Certificate in The Differentiated Instruction and Response to Intervention Connection Online Course

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Learn to Explore Effective Way of Teaching a Child Today’s teachers are using two powerful approaches—Differentiated Instruction (DI) and Response to Intervention (RTI)—to help every child succeed academically. In this Certificate in The Differentiated Instruction and Response to Intervention Connection Online Course, you’ll learn how to put this “dynamic duo” to work in your own classroom teaching and lesson plans. You’ll start by exploring different learning styles and delving into a concept called multiple intelligences. In addition, you’ll look at the factors that motivate students to learn in a child-centered classroom. After that, you’ll master the basics of both DI and RTI and learn how these two approaches work hand-in-hand to enhance children’s learning. You’ll find out how to perform different types of assessments, monitor your students’ progress, select research-based teaching materials, address learners’ diverse needs, and move students up or down the RTI tiers so they’re getting just the right help they need. In addition, you’ll find out why collaboration is crucial when you’re implementing RTI and DI. You’ll discover how you and your colleagues will work together as a team to identify at-risk students, plan solutions, and address problems quickly and efficiently. And finally, you’ll learn how to get parents involved as active partners in the education process. Case studies and examples will help you see how DI and RTI strategies work in the real world, and you’ll get lots of ideas for hands-on activities you can start using right away in your own classroom. Throughout this course, you’ll have opportunities to practice new techniques and exchange ideas with fellow educators and your instructor. You’ll come away armed with powerful and easy-to-implement strategies that will benefit...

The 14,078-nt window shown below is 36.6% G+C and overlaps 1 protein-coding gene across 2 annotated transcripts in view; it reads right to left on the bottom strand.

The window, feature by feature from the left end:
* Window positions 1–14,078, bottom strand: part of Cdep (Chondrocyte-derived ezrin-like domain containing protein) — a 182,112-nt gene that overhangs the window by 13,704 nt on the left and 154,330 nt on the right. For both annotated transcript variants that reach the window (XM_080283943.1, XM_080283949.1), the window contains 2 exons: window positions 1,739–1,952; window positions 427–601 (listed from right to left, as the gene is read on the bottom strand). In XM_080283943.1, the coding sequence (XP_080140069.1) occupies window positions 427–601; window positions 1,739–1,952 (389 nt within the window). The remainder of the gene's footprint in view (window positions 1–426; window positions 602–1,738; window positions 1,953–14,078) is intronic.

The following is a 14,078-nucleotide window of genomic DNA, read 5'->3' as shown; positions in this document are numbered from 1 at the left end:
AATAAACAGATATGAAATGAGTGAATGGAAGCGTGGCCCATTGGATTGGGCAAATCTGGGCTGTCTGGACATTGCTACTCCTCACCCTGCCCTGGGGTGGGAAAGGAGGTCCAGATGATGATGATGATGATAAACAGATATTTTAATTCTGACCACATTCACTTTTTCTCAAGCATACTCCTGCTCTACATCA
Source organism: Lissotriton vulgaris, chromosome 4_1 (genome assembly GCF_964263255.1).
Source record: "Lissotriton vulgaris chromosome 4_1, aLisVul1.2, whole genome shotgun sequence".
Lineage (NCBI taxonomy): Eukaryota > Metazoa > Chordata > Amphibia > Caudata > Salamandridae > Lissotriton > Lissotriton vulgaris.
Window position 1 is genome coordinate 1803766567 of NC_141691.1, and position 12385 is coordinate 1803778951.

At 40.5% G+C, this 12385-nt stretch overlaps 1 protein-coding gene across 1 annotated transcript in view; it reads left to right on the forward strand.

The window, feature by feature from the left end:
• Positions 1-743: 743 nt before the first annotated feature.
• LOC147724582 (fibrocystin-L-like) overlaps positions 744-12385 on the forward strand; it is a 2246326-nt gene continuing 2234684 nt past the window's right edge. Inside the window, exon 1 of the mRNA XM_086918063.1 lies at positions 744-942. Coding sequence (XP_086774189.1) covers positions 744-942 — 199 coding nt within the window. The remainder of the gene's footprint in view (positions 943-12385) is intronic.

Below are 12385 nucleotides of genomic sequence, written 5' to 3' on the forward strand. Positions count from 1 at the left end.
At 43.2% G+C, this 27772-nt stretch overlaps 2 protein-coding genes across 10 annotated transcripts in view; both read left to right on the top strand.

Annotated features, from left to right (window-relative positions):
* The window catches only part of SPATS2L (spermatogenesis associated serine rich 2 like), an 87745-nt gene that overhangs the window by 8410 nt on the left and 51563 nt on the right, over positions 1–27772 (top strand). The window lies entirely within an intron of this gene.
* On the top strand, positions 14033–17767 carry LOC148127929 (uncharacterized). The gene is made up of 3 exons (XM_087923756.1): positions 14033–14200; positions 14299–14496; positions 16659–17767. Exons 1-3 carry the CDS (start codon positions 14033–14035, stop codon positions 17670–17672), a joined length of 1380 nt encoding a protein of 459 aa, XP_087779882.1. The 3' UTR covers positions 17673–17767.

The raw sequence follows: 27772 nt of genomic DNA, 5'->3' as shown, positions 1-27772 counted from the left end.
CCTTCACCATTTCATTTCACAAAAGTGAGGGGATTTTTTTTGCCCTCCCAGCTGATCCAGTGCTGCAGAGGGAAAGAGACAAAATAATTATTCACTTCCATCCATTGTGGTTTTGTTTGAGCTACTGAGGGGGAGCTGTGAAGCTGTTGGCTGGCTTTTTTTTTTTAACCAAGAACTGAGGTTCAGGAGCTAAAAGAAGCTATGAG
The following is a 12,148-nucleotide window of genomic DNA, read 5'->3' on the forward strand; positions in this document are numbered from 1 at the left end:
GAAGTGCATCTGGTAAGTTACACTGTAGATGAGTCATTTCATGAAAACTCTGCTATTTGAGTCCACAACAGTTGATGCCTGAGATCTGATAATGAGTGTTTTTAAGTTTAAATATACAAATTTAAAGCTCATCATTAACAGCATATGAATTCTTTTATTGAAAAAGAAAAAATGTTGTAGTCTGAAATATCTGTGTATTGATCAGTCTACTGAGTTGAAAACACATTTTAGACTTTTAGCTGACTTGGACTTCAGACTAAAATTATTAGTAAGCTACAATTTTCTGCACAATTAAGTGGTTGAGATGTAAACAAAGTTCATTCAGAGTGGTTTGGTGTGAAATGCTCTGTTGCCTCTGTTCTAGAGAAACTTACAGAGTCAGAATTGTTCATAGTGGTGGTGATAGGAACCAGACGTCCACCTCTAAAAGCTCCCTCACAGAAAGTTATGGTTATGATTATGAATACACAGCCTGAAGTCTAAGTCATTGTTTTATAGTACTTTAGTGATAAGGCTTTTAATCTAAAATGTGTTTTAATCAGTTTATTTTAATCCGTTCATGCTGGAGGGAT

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Requisitos: Entry requirements Students must have basic literacy and numeracy skills. Minimum education Open entry. Previous schooling and academic achievements are not required for entry into this course. Computer requirements Students will need access to a computer and the internet. Minimum specifications for the computer are: Windows: Microsoft Windows XP, or later Modern and up to date...

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There are 12 units of study Our Changing Classrooms 

Marcus struggles with math, Caryn can’t sit still, and Brianne is reading two years below grade level. Does this sound like your classroom? If so, you need help—and you’ll find it here! In this course, we’ll explore practical, easy-to-use strategies for implementing RTI (Response to Intervention) and DI (Differentiated Instruction)—two new and powerful educational frameworks. In our first lesson, you’ll see how these two approaches came into being and discover how you can prepare yourself and your students to use them successfully. 

Exploring Learning Styles, Multiple IQs, and Motivation

 One crucial concept is central to both RTI and DI. What is it? That every child can learn. To transform that concept into a reality, we need to tailor our strategies to meet the needs of each student—and that’s what we’ll begin talking about today. First, we’ll look at three different learning styles: visual, auditory, and kinesthetic. Next, we’ll explore eight—yes, eight—different intelligences. And finally, we’ll look at one thing that all of your very diverse students need: a motivation to learn.

What Is RTI?

In this lesson, you’ll explore the first of our two powerful instructional frameworks: Response to Intervention, or RTI. We’ll examine how the RTI model differs from the traditional IQ Discrepancy Model and look at how you’ll decide which tier is just right for each of your students. In addition, we’ll identify the five core elements of every successful RTI program.

Differentiated Instruction